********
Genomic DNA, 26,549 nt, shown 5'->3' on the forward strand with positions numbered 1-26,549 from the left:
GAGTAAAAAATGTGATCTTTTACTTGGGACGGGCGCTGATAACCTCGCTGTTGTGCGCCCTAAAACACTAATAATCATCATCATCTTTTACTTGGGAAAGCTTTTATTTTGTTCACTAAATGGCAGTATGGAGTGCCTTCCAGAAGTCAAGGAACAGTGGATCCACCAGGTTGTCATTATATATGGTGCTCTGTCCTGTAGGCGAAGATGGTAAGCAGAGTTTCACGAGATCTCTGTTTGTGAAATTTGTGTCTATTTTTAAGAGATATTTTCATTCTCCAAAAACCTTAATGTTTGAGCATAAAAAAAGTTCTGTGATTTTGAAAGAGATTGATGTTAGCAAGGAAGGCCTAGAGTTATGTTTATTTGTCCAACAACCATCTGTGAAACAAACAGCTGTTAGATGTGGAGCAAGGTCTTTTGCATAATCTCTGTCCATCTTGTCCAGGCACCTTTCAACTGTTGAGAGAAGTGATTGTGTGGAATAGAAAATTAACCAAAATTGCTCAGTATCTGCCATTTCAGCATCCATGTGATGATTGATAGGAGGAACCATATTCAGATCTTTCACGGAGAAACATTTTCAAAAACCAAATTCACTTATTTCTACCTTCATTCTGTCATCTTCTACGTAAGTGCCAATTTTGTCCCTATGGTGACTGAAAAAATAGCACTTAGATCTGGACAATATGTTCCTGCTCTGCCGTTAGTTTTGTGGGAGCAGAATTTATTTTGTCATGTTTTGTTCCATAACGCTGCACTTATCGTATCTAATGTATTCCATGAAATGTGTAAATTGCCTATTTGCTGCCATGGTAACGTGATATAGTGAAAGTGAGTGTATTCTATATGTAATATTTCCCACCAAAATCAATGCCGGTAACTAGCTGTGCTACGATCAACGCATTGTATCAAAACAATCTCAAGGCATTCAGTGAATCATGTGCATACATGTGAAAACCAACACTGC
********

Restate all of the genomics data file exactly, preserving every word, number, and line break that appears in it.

Genomic DNA, 26,549 nt, shown 5'->3' on the forward strand with positions numbered 1-26,549 from the left:
GAGTAAAAAATGTGATCTTTTACTTGGGACGGGCGCTGATAACCTCGCTGTTGTGCGCCCTAAAACACTAATAATCATCATCATCTTTTACTTGGGAAAGCTTTTATTTTGTTCACTAAATGGCAGTATGGAGTGCCTTCCAGAAGTCAAGGAACAGTGGATCCACCAGGTTGTCATTATATATGGTGCTCTGTCCTGTAGGCGAAGATGGTAAGCAGAGTTTCACGAGATCTCTGTTTGTGAAATTTGTGTCTATTTTTAAGAGATATTTTCATTCTCCAAAAACCTTAATGTTTGAGCATAAAAAAAGTTCTGTGATTTTGAAAGAGATTGATGTTAGCAAGGAAGGCCTAGAGTTATGTTTATTTGTCCAACAACCATCTGTGAAACAAACAGCTGTTAGATGTGGAGCAAGGTCTTTTGCATAATCTCTGTCCATCTTGTCCAGGCACCTTTCAACTGTTGAGAGAAGTGATTGTGTGGAATAGAAAATTAACCAAAATTGCTCAGTATCTGCCATTTCAGCATCCATGTGATGATTGATAGGAGGAACCATATTCAGATCTTTCACGGAGAAACATTTTCAAAAACCAAATTCACTTATTTCTACCTTCATTCTGTCATCTTCTACGTAAGTGCCAATTTTGTCCCTATGGTGACTGAAAAAATAGCACTTAGATCTGGACAATATGTTCCTGCTCTGCCGTTAGTTTTGTGGGAGCAGAATTTATTTTGTCATGTTTTGTTCCATAACGCTGCACTTATCGTATCTAATGTATTCCATGAAATGTGTAAATTGCCTATTTGCTGCCATGGTAACGTGATATAGTGAAAGTGAGTGTATTCTATATGTAATATTTCCCACCAAAATCAATGCCGGTAACTAGCTGTGCTACGATCAACGCATTGTATCAAAACAATCTCAAGGCATTCAGTGAATCATGTGCATACATGTGAAAACCAACACTGC